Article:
No photograph here – this exists only in my memory… and hers.



It would be remiss of me not to mention the incredible art that is everything that Burning Man is actually about. Radical Self Expression is most definitely my favourite of the Ten Principles of Burning Man. It’s Worth checking out some of the best art structures of 2015then there’s the moving structures – you absolutely must take a look at some of this years’ insane art cars (also known as mutant vehicles) – my single regret of the whole Burning Man experience was not jumping on one of these things (which everyone is encouraged to do). I always put it off and thought later later, and then all of a sudden there was no later. Radical self expression comes, perhaps most interestingly, in how people decide to dress themselves… for an example of this I’m going to ask you to jump on Instagram and search hashtag #BurningMan2015 and have a really good look around (I’m suggesting this instead of providing a link to an article, because it seems that ‘what makes it to the internet’ is not a true reflection of the reality (and I’m hoping personal instagram accounts provide a more realistic snapshot – even if it is people’ highlights).






The Burn

After a week of unbelievable life experiences, I was used to being shocked and surprised – I was getting used to the constant elevation of things into ‘next leve;’ and the Saturday night where ‘the man burns’ was no different.  This was the first time that the community of 75,000 all congregated in the centre of this spectacular temporary city to celebrate what we were all here for. And what’s the reason for burning the man? What’s it symbolic of? Well by looking around it seemed to mean completely different things to different people. To me it was a celebration of the end of an experience that I had dreamt and planned for so long, that delivered so much more than I could have imagined. It was a celebration of my new life, my plans to be a better person to people and the world. Tears streamed down my face but I had the biggest grin on my face. It was just so incredible! There were fireworks, fire, three massive explosions (that had never been done before) and just this sense of being with people, together.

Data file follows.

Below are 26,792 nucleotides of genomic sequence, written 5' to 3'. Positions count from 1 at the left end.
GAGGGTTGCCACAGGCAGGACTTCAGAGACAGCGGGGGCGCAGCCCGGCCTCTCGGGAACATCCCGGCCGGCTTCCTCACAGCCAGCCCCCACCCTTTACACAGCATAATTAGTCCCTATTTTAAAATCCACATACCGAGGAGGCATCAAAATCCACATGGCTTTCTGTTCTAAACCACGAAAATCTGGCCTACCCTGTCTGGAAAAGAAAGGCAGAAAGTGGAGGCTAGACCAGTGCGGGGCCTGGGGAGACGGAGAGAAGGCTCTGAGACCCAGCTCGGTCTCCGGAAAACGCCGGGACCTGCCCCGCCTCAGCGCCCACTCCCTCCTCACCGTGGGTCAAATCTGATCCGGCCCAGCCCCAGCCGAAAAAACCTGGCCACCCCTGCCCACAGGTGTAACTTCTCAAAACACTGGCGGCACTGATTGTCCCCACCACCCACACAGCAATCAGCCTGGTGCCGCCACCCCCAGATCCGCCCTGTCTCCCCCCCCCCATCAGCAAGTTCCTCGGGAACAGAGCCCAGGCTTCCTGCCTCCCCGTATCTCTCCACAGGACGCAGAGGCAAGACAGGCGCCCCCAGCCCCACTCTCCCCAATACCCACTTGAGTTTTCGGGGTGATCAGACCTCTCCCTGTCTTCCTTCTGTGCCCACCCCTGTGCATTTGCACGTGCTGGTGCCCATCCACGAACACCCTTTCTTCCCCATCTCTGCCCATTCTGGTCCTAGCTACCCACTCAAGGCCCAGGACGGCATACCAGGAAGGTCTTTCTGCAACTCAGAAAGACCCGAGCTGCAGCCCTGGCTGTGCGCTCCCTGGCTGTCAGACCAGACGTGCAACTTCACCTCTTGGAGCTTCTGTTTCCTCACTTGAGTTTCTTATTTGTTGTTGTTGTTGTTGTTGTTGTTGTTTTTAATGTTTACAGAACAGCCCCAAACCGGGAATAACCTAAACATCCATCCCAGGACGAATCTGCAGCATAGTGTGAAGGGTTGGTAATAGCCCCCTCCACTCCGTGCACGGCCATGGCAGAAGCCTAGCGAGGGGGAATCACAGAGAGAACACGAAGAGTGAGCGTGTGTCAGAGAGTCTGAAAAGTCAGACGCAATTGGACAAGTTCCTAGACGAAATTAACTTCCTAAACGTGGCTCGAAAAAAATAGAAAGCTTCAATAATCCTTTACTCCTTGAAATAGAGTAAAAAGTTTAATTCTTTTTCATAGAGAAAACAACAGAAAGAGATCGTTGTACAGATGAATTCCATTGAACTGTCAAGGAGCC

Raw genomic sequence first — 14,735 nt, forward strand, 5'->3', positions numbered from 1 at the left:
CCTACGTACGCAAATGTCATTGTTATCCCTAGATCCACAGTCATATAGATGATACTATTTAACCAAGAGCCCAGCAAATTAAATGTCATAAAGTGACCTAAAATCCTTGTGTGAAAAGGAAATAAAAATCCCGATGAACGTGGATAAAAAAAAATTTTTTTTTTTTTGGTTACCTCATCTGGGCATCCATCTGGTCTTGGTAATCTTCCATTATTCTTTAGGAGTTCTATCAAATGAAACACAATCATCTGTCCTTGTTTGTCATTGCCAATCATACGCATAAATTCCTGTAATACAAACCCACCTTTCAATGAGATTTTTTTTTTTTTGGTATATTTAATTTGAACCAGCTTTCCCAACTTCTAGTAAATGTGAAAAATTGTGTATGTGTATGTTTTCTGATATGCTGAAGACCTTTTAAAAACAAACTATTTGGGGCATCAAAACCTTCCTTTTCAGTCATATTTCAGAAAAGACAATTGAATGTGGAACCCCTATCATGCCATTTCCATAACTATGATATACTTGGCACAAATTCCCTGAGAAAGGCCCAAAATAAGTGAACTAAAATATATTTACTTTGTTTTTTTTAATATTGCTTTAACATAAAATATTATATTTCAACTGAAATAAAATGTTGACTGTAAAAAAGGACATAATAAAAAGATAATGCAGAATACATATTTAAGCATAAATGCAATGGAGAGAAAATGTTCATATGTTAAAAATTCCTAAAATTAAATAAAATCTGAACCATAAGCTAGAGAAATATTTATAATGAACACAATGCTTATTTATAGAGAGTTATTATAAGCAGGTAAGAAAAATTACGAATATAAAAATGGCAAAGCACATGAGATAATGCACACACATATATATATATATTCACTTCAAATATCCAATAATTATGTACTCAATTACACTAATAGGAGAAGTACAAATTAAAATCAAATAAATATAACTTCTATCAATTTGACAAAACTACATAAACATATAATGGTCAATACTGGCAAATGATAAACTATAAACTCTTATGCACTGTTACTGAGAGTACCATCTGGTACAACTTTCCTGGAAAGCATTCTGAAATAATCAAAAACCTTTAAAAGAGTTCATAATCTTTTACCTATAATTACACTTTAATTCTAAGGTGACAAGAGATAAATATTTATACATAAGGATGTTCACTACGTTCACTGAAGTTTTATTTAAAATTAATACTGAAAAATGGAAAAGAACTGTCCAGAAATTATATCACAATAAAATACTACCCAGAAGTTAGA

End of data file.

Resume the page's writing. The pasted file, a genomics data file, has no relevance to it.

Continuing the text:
Image Via (Galen Oaks)
Image Via (Galen Oaks)


Since I’ve been back and met with people who are seemingly salivating for the story (because they themselves are fascinated by the thought and potential possibility of attending), I’ve found it interesting that the first two questions have been “so was it a massive naked orgy?” and “was everyone just on acid the whole time?”. I’m not going to spend much energy on this except to say no. I saw no orgy, I saw no one taking drugs. I’m not saying it didn’t happen… Orgy’s and acid happen every day in cities all over the world – but it’s not what they print on that city’s license plate “Sydney – The Orgy and Acid State”. So it’s the same. It’s like suggesting Sydney is mainly a giant brothel city (just because there are some people there who happen to engage in that). There’s more to Sydney (I think!).

I’m not going to do an ‘in summary’ paragraph here (despite my journalistic training!) because it’s not over. Not because I’ll go again (which I most likely will), but rather the experience still feels open to me  – it  stays with me; every day. I talk to more strangers (because I am actually interested in their lives), I pick up rubbish on the beach, I surprise people with anonymous gifts, I wear less makeup, I add quirk to my clothing, I add art to the world (physically), I pick up the loo paper on the floor in the public bathroom, I think more creatively, I eat for fuel not out of boredom, I spend more time engaging & interacting with physical things (puzzles, colouring, books) – less time with tech. I’m not anti-tech but I just learned I like to use my hands more. I ride my bike. I daydream. So much new goodness.

Special shout out to Kim Vernon & Amanda Ngov… friends from school who’d been before me and answered my million questions. Much love to my Burning Man family, the whole 75,000 but also our camp members from all over the world at ‘Rancho Relaxo’, especially our camp leader Adam “Capitano Burkado” Burke… thanks for letting me cook a lasagna in your BBQ. To my mom, born and bred in the USA – I thought of you mostly. Your adventurous spirit is within me, thank you.


Here are some more pictures of what can only be described as the biggest party on the planet.


That's me on the right (for context, I'd learned some acroyoga at a class earlier that day)
That’s me on the right (for context, I’d learned some acroyoga at a class earlier that day)


Believe it or not this party was usually twice as full as this (but this day was quite dusty so had lower attendees)
Believe it or not this party was usually twice as full as this (but this day was quite dusty so had lower attendees)


You're average day cruising the streets...
You’re average day cruising the streets…


Captured this on my first night... jaw dropped (both myself and the serpent mother!)
Captured this on my first night… jaw dropped (both myself and the serpent mother!)



A professional shot of 'the serpent mother' (Via
A professional shot of ‘the serpent mother’ (Via